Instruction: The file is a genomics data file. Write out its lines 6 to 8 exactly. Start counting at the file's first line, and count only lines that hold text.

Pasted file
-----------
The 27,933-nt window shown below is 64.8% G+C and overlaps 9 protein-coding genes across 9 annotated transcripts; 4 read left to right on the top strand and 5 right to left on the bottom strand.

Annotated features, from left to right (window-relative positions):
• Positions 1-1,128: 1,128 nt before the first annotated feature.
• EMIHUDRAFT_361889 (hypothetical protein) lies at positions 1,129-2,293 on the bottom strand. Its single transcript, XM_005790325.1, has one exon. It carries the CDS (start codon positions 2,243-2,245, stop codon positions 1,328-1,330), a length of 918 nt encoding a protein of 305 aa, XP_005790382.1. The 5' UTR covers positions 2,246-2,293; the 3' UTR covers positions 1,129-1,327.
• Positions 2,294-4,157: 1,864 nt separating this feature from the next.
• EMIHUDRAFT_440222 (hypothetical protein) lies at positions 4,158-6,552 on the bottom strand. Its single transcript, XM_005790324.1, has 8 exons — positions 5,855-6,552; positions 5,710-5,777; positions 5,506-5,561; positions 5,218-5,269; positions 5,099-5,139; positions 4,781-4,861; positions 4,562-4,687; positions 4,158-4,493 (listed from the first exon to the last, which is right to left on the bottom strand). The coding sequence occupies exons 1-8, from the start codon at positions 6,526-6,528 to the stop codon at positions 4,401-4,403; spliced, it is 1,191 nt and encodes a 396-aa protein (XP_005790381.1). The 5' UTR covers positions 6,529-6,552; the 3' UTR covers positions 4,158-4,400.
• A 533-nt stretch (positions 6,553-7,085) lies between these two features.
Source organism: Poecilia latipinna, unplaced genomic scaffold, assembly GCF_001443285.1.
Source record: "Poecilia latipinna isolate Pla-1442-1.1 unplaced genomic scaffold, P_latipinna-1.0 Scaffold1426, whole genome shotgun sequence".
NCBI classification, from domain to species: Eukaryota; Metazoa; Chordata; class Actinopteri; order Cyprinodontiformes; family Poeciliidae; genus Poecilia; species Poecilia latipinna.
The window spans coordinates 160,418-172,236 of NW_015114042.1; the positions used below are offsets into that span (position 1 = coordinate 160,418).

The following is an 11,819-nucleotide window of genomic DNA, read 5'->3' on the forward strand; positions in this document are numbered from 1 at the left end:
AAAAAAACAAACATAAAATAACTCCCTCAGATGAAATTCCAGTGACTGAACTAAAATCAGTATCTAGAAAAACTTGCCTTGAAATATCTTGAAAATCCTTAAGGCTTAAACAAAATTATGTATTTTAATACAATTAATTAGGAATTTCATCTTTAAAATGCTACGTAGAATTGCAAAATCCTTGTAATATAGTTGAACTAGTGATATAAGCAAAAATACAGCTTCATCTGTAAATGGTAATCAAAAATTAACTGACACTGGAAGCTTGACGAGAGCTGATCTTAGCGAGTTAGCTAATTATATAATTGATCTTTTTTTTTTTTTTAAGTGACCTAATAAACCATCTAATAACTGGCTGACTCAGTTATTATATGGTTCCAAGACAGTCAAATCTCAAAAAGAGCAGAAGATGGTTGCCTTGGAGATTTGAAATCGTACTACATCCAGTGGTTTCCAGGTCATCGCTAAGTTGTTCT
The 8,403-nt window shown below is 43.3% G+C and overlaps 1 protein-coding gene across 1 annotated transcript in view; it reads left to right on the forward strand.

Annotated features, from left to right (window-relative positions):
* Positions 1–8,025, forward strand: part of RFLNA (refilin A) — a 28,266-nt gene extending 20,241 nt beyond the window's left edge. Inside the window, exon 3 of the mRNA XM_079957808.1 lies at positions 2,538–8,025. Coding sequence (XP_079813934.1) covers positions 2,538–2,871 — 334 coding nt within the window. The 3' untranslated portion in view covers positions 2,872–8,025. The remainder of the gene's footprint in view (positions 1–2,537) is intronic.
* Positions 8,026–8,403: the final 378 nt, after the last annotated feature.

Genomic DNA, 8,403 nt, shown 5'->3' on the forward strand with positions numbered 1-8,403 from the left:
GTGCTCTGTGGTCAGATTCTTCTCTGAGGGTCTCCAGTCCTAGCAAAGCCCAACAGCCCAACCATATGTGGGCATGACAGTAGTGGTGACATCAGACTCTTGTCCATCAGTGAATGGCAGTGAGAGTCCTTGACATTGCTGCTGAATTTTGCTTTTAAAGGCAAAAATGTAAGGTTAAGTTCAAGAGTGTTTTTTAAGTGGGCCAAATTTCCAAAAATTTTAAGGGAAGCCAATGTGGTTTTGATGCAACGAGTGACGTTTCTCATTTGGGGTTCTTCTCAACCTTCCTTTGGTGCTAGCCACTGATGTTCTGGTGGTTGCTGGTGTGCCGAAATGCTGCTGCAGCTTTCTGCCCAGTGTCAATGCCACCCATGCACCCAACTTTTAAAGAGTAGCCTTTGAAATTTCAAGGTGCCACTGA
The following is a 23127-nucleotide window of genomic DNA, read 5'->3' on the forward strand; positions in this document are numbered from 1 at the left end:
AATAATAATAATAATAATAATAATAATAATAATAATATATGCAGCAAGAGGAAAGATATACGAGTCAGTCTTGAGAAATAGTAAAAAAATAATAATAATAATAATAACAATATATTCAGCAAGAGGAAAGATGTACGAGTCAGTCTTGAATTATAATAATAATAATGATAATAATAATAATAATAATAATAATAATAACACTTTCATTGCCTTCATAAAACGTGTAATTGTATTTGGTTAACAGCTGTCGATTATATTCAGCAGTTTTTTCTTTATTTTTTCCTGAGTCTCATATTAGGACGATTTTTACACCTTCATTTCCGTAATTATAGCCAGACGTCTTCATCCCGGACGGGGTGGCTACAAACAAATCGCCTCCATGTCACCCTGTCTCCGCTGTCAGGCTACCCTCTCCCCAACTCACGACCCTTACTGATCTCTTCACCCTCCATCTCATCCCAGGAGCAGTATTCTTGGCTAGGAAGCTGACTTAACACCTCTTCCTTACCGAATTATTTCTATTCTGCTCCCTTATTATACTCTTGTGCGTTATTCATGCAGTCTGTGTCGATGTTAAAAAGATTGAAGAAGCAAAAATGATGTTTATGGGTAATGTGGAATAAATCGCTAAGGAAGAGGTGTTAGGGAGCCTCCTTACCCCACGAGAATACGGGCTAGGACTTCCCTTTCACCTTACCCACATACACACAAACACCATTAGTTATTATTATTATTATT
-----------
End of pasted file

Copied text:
• EMIHUDRAFT_440222 (hypothetical protein) lies at positions 4,158-6,552 on the bottom strand. Its single transcript, XM_005790324.1, has 8 exons — positions 5,855-6,552; positions 5,710-5,777; positions 5,506-5,561; positions 5,218-5,269; positions 5,099-5,139; positions 4,781-4,861; positions 4,562-4,687; positions 4,158-4,493 (listed from the first exon to the last, which is right to left on the bottom strand). The coding sequence occupies exons 1-8, from the start codon at positions 6,526-6,528 to the stop codon at positions 4,401-4,403; spliced, it is 1,191 nt and encodes a 396-aa protein (XP_005790381.1). The 5' UTR covers positions 6,529-6,552; the 3' UTR covers positions 4,158-4,400.
• A 533-nt stretch (positions 6,553-7,085) lies between these two features.
Source organism: Poecilia latipinna, unplaced genomic scaffold, assembly GCF_001443285.1.